Stadium Hop #9 – Stade Olympique De Sousse
Stadium Name: Stade Olympique De Sousse
Club: Étoile Sportive du Sahel (ESS)
Nickname (s): L’Étoile (The Star)
Hamra & Bidha (The Red & White)
Nejma (The Star)
Jawharat el-Sahel (Jewel of the coast)
Colours: Red and White
Date: 10th April 2019
Teams: Étoile du Sahel vs Stade Gabesien | 2-1
Competition: Tunisian Ligue 1
An Overview of Etoile du Sahel
Étoile du Sahel is definitely one of the most reputable Tunisian football clubs. The club was founded in 1925, at the heart of the city of Sousse within the region of Sahel. In English, its name translates to ‘The Star of Sahel’ while the red and white colours were chosen to mirror those in the Tunisian flag.
Étoile du Sahel enjoyed many successful campaigns down the years. They were crowned Tunisian champions ten times since the 1950s. On the international level, Étoile du Sahel won one CAF Champions League, two CAF Confederation Cup titles, two CAF Super Cup titles and another two African Cup Winners’ Cup. It was also the first Tunisian club to participate in the Fifa Club World Cup back in 2007. You get the idea, this is not just an ordinary amateur football club. You can even say it’s one of the most supported football clubs in Northern Africa.
The majority of the team is made by Tunisian nationals, while a few others come from different countries around Africa. We noted it’s very unusual to find European players amongst Étoile du Sahel or any other Tunisian team. According to comments made by various fans, the main reason could be because the wages offered are nowhere near those in Europe.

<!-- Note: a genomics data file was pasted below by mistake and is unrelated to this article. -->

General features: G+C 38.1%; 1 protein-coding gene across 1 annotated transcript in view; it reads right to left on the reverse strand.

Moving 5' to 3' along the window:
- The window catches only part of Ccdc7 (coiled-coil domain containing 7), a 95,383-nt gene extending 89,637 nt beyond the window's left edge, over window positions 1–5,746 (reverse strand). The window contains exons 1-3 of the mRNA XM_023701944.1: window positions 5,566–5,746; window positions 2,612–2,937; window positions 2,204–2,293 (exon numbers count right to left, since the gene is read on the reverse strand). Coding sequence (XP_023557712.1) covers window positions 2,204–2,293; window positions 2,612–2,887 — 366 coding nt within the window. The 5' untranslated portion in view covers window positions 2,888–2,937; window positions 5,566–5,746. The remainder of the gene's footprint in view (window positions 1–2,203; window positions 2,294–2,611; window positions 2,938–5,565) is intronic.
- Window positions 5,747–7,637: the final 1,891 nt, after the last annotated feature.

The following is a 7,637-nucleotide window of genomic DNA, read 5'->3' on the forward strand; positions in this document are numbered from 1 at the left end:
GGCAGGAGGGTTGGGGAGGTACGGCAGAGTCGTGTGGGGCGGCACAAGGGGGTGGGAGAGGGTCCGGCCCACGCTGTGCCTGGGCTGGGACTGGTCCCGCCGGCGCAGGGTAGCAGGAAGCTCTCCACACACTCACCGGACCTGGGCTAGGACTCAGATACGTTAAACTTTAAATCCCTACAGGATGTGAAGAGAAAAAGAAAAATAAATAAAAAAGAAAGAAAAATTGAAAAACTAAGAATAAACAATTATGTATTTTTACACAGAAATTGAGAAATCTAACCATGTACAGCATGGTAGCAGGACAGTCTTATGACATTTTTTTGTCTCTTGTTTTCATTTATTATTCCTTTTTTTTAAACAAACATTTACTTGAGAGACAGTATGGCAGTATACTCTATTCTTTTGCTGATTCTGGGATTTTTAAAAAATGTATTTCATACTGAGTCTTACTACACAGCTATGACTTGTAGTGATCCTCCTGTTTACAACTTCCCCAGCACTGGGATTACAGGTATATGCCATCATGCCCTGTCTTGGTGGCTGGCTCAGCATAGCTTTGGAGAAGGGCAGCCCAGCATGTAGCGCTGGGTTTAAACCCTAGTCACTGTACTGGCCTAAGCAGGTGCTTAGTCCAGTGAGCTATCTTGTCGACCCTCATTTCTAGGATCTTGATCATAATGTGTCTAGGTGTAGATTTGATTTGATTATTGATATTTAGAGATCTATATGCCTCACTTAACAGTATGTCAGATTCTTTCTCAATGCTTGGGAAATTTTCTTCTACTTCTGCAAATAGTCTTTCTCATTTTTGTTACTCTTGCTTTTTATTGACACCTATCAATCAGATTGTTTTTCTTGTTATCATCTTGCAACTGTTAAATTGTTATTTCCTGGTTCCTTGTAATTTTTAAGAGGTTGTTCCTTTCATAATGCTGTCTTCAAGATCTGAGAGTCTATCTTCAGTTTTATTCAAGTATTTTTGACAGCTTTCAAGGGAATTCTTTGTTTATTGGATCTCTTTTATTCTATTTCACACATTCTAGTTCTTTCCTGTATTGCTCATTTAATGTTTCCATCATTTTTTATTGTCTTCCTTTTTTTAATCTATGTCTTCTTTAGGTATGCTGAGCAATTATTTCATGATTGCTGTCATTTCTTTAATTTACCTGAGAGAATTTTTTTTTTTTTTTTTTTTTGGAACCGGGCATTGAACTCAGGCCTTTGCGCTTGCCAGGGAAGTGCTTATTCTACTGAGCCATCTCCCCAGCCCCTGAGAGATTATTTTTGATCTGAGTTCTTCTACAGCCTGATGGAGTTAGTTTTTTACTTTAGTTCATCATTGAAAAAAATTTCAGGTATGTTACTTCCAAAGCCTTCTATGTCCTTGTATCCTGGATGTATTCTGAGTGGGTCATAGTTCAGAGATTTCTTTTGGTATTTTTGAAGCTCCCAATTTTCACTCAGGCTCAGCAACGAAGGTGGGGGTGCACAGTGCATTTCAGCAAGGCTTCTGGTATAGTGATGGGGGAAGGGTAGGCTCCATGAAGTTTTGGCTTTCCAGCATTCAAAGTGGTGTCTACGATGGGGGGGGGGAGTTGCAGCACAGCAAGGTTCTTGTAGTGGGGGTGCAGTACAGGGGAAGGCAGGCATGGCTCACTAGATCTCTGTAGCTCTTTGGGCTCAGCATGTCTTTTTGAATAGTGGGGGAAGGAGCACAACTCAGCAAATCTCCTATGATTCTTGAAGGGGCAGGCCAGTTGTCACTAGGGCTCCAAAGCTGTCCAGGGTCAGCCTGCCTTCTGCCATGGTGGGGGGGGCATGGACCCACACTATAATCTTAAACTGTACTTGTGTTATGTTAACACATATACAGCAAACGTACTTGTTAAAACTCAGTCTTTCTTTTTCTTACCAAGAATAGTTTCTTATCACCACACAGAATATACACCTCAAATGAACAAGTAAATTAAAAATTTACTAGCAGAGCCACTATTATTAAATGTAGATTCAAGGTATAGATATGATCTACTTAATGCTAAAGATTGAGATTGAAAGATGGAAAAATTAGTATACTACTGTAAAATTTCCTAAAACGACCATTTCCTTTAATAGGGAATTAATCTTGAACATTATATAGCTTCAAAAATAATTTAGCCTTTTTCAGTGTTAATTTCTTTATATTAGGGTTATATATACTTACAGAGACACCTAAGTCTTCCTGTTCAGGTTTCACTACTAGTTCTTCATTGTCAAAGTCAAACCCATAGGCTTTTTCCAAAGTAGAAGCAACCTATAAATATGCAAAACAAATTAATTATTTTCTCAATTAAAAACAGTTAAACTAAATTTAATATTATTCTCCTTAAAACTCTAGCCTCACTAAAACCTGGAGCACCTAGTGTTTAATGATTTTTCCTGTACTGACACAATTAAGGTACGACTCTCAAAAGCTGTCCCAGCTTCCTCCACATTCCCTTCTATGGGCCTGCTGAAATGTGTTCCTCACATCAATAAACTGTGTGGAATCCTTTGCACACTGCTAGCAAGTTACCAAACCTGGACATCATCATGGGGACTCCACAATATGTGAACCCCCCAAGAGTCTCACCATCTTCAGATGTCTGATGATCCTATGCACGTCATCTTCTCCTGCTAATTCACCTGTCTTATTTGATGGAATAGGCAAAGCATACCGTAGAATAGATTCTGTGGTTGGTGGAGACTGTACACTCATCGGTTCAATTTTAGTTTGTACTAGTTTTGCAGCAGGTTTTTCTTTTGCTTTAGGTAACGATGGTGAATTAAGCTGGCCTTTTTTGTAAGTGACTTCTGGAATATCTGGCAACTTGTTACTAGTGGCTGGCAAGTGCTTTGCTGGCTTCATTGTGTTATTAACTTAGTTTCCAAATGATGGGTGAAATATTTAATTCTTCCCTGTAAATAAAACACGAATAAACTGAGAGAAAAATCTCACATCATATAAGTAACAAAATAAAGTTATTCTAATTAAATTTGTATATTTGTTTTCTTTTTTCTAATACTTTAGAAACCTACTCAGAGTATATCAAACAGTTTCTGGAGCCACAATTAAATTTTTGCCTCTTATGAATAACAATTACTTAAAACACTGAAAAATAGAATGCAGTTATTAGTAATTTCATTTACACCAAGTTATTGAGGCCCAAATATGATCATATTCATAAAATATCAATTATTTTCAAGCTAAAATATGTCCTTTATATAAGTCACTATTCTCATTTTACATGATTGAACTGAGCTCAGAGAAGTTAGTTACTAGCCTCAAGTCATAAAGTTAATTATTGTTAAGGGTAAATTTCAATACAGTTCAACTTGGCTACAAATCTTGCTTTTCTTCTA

Stade Olympique De Sousse
The club has taken a lot of interest in professionalism throughout the latest years. Étoile du Sahel has a training centre in Sousse consisting of six football fields including two synthetic, a 3-star hotel called “Star’s Sport Residence”, a restaurant and a thalassotherapy centre. Their work and efforts gave many encouraging results, especially after managing to export many young talents to European clubs such as Sevilla’s Aymen Abdennour.
Stade Olympique De Sousse hosted the African Cup of Nations twice, first in 1994 and the most recent in 2004. The plan is to continue expanding and renovating the stadium, with an ambition to reach a seating capacity of 49,00 seats.
Just Before the Stadium Hop…
Well, Sousse is undoubtedly one of the most popular cities with tourists visiting Tunisia. It’s situated along the coast, offering various beautiful beaches as well as luxurious holiday resorts. Don’t get the idea that it’s an expensive place to visit, I mean – resorts are not cheap. However, just like any other Tunisian city, visiting on a budget is very easy!
The closest airport would be the Monastir Habib Bourguiba International Airport, although it’s not the most popular by any means. Chances are that you’ll land in the countries main airport – the Tunis-Carthage International Airport. Getting to Sousse requires absolutely no pre-planning or hesitation. Just head over to the Moncef Bey Station and ask for a ‘Louage’ heading to Sousse.
This is the most popular mode of transport in Tunisia, which basically is a shared mini-van taxi service. It’s very convenient as they leave as soon as the van is full, which doesn’t take much time at all especially popular routes like this one. It’s very cheap but be prepared for one hell of a fast and bumpy ride. Make sure you’re paying the right price and not being scammed by an unlicensed (or a corrupt) driver. It wouldn’t hurt to ask the locals beforehand how much a trip should cost. In this case, a 2-3 hour trip should cost approx. around 14 Tunisian Dinars (€5) per person.
The Sousse Medina
You can’t visit Sousse without stepping into the beautifully laid back Medina. It’s so astonishingly beautiful even just to roam around. You’ll immediately be transported back in time by the street markets, architecture and its particular simple way of life.